The sender converts the data from his internal character
representation to the standard 8-bit NVT-ASCII representation
(see the TELNET specification). The receiver will convert the
data from the standard form to his own internal form.
In accordance with the NVT standard, the <CRLF> sequence should
be used, where necessary, to denote the end of a line of text.
(See the discussion of file structure at the end of the Section
on Data Representation and Storage).
Using the standard NVT-ASCII representation means that data
must be interpreted as 8-bit bytes. If the BYTE command (see
the Section on Transfer Parameter Commands) specifies a
transfer byte size different from 8 bits, the 8-bit ASCII
characters should be packed contiguously without regard for
transfer byte boundaries.
The Format parameter for ASCII and EBCDIC types is discussed
This type is intended for efficient transfer between Hosts
which use EBCDIC for their internal character representation.
For transmission the data are represented as 8-bit EBCDIC
characters. The character code is the only difference between
the functional specifications of EBCDIC and ASCII types.
End-of-line (as opposed to end-of-record--see the discussion of
structure) will probably be rarely used with EBCDIC type for
purposes of denoting structure, but where it is necessary the
<NL> character should be used.
A character file may be transferred to a Host for one of three
purposes: for printing, for storage and later retrieval, or for
processing. If a file is sent for printing, the receiving Host must
know how the vertical format control is represented. In the second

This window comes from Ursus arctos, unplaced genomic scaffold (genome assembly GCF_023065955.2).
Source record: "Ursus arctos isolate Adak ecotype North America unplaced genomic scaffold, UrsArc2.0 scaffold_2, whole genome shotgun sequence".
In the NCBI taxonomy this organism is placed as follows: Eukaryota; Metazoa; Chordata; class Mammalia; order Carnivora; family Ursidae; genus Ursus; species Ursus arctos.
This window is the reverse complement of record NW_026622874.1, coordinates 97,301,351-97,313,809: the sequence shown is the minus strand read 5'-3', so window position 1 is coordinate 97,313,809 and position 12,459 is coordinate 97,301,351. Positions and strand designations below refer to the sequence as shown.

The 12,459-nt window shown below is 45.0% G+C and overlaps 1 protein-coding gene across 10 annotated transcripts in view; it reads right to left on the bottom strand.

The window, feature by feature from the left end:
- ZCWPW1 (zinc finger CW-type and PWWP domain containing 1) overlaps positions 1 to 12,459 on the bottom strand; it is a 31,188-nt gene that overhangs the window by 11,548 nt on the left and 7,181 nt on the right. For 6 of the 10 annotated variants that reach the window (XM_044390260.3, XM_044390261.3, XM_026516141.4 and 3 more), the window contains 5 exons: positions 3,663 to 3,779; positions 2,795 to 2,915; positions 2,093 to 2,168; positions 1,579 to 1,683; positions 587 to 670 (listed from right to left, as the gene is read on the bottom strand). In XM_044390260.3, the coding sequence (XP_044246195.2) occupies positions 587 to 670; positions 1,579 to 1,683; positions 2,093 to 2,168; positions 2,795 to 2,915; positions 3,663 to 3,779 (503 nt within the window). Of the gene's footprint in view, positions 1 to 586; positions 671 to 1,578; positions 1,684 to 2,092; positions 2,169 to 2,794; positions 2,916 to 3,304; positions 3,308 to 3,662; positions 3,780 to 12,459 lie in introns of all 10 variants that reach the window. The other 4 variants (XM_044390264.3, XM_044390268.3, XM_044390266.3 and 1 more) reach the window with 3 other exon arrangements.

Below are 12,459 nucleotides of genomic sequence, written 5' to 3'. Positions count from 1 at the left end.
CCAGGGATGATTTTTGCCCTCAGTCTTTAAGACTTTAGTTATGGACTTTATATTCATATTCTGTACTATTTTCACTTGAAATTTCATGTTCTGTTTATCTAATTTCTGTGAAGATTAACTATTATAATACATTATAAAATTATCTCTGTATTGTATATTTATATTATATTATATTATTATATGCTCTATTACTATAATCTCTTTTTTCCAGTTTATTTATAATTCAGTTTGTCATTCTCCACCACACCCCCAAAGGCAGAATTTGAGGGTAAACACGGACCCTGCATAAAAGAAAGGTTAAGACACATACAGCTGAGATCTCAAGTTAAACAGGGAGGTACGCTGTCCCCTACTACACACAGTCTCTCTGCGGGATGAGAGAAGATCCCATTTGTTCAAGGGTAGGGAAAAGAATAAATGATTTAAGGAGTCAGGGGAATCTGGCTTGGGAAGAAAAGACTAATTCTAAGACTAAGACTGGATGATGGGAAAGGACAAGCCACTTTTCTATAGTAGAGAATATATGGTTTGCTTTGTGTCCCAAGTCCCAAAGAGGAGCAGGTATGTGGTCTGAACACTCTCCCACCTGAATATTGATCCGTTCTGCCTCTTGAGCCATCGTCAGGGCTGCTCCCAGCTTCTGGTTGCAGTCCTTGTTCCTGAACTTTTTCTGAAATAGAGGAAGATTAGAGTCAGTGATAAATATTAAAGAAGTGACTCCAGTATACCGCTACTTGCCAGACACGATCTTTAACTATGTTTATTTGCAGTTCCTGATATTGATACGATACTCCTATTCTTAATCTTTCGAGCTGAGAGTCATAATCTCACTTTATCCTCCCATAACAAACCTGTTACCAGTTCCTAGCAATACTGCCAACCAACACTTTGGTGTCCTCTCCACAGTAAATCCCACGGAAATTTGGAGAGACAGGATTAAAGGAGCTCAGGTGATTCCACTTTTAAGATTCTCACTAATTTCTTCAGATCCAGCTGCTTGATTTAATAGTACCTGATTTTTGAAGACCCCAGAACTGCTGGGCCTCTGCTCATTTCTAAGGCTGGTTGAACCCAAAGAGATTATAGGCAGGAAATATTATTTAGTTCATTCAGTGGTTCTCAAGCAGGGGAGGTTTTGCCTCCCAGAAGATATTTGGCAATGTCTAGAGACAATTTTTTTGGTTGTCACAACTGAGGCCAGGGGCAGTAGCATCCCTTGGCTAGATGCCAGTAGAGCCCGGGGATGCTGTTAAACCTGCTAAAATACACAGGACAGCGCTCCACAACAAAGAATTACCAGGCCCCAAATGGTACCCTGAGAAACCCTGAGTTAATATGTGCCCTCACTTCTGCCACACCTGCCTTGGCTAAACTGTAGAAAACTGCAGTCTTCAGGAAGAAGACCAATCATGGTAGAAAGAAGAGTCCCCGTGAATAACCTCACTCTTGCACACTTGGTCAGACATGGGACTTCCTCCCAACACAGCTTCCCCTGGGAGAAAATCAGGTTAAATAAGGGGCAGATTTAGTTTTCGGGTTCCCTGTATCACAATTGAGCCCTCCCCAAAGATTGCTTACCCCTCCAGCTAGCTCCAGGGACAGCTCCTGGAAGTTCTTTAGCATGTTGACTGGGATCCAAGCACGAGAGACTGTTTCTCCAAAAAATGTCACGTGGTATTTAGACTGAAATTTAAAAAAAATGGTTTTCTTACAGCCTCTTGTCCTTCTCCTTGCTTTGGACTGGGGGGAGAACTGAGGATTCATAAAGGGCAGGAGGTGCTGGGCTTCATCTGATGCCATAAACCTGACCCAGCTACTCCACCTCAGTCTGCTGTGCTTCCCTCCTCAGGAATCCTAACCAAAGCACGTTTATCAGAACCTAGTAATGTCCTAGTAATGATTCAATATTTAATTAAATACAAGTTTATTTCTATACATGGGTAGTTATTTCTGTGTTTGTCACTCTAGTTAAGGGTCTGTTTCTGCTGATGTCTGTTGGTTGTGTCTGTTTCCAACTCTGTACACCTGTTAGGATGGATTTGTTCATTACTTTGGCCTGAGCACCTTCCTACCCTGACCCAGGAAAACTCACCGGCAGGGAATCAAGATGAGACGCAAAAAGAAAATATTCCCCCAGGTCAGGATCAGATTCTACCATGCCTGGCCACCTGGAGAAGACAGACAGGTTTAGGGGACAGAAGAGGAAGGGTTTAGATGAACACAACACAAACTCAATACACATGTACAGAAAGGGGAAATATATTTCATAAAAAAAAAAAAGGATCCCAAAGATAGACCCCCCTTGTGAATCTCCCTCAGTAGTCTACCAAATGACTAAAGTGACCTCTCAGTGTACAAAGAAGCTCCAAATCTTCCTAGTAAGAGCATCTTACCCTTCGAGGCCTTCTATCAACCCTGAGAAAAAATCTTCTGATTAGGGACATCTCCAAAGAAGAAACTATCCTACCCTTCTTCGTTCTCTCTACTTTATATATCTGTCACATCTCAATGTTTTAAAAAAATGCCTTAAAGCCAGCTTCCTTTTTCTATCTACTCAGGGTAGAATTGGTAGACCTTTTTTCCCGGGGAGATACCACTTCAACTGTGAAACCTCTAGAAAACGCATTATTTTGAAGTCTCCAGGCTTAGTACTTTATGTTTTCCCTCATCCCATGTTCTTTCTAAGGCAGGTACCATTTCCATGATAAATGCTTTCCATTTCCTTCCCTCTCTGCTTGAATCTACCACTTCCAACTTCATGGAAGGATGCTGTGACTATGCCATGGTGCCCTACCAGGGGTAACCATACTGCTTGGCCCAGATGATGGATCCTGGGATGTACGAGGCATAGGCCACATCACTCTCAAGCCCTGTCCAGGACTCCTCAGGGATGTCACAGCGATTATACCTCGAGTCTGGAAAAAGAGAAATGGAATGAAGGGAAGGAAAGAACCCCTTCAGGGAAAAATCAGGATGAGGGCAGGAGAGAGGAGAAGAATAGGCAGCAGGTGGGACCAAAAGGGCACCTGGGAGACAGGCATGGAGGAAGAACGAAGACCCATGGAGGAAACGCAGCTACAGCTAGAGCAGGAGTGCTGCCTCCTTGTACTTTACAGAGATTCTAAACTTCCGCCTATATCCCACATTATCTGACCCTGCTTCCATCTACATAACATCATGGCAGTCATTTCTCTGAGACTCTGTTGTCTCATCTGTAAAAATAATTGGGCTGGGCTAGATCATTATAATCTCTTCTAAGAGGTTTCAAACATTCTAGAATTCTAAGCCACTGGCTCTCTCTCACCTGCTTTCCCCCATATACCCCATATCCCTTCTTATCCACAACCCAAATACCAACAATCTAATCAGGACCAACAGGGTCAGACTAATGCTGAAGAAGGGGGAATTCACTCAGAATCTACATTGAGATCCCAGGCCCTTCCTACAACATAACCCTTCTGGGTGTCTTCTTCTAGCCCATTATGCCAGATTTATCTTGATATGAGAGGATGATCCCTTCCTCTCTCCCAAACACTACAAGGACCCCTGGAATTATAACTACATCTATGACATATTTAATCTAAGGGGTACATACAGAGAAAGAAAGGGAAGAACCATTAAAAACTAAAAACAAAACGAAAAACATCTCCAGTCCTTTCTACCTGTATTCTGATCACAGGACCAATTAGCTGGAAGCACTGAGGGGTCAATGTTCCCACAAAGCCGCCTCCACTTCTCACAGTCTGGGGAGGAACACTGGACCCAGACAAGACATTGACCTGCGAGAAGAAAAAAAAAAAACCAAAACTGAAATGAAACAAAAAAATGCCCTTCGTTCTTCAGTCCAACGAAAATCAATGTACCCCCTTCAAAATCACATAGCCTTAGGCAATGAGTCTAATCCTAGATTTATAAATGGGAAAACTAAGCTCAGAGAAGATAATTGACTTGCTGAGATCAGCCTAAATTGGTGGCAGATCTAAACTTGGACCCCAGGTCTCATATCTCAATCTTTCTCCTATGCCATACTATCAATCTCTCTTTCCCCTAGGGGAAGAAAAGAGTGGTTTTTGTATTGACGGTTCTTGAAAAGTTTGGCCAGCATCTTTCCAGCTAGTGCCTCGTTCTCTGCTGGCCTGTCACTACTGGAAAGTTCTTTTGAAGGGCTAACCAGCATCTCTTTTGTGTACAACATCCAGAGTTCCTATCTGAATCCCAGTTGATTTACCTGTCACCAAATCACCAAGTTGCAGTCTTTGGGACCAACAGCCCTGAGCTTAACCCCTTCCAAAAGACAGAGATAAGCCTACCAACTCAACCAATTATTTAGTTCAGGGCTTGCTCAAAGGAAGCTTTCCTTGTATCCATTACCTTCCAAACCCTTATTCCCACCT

case, it must be possible to store a file at a Host and then retrieve
it later in exactly the same form. Finally, it ought to be possible
to move a file from one Host to another and process the file at the
second Host without undue trouble. A single ASCII or EBCDIC format
does not satisfy all these conditions and so these types have a
second parameter specifying one of the following three formats:
This is the default format to be used if the second (format)
parameter is omitted. Non-print format must be accepted by all
The file need contain no vertical format information. If it is
passed to a printer process, this process may assume standard
values for spacing and margins.
Normally, this format will be used with files destined for
processing or just storage.
TELNET Format Controls
The file contains ASCII/EBCDIC vertical format controls (i.e.,
<CR>, <LF>, <NL>, <VT>, <FF>) which the printer process will
interpret appropriately. <CRLF>, in exactly this sequence,
also denotes end-of-line.
Carriage Control (ASA)
The file contains ASA (FORTRAN) vertical format control
characters. (See NWG/RFC #189 Appendix C and Communications of
the ACM, Vol. 7, No. 10, 606 (Oct. 1964)). In a line or a
record, formatted according to the ASA Standard, the first
character is not to be printed. Instead it should be used to
determine the vertical movement of the paper which should take
place before the rest of the record is printed. The ASA
Standard specifies the following control characters:
Character Vertical Spacing
blank Move paper up one line
0 Move paper up two lines
1 Move paper to top of next page
+ No movement, i.e., overprint
Clearly there must be some way for a printer process to
distinguish the end of the structural entity. If a file has
record structure (see below) this is no problem; records will
be explicitly marked during transfer and storage. If the file
has no record structure, the <CRLF> end-of-line sequence is
used to separate printing lines, but these format effectors are
overridden by the ASA controls.
The data are sent as contiguous bits which, for transfer, are
packed into transfer bytes of the size specified in the BYTE
command. The receiving site must store the data as contiguous